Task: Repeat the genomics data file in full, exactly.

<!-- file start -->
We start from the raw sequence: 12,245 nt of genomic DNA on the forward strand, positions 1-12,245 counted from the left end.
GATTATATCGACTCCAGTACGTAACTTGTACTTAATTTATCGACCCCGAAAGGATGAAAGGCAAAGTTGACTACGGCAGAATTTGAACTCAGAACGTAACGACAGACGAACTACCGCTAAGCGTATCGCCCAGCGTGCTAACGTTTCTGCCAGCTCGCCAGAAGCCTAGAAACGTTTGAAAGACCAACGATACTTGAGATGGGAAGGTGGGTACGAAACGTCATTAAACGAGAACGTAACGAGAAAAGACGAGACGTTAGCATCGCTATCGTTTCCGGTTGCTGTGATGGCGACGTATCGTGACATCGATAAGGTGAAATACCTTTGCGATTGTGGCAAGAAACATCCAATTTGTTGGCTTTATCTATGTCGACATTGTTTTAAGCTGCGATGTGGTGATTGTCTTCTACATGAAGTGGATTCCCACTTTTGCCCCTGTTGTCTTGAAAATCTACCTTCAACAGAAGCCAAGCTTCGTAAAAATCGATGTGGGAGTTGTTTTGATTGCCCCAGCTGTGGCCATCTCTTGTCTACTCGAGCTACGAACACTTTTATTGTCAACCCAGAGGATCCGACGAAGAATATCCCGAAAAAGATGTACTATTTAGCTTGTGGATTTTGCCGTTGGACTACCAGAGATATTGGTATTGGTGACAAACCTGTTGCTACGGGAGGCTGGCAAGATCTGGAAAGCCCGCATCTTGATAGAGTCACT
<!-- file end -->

We start from the raw sequence: 12,245 nt of genomic DNA on the forward strand, positions 1-12,245 counted from the left end.
GATTATATCGACTCCAGTACGTAACTTGTACTTAATTTATCGACCCCGAAAGGATGAAAGGCAAAGTTGACTACGGCAGAATTTGAACTCAGAACGTAACGACAGACGAACTACCGCTAAGCGTATCGCCCAGCGTGCTAACGTTTCTGCCAGCTCGCCAGAAGCCTAGAAACGTTTGAAAGACCAACGATACTTGAGATGGGAAGGTGGGTACGAAACGTCATTAAACGAGAACGTAACGAGAAAAGACGAGACGTTAGCATCGCTATCGTTTCCGGTTGCTGTGATGGCGACGTATCGTGACATCGATAAGGTGAAATACCTTTGCGATTGTGGCAAGAAACATCCAATTTGTTGGCTTTATCTATGTCGACATTGTTTTAAGCTGCGATGTGGTGATTGTCTTCTACATGAAGTGGATTCCCACTTTTGCCCCTGTTGTCTTGAAAATCTACCTTCAACAGAAGCCAAGCTTCGTAAAAATCGATGTGGGAGTTGTTTTGATTGCCCCAGCTGTGGCCATCTCTTGTCTACTCGAGCTACGAACACTTTTATTGTCAACCCAGAGGATCCGACGAAGAATATCCCGAAAAAGATGTACTATTTAGCTTGTGGATTTTGCCGTTGGACTACCAGAGATATTGGTATTGGTGACAAACCTGTTGCTACGGGAGGCTGGCAAGATCTGGAAAGCCCGCATCTTGATAGAGTCACT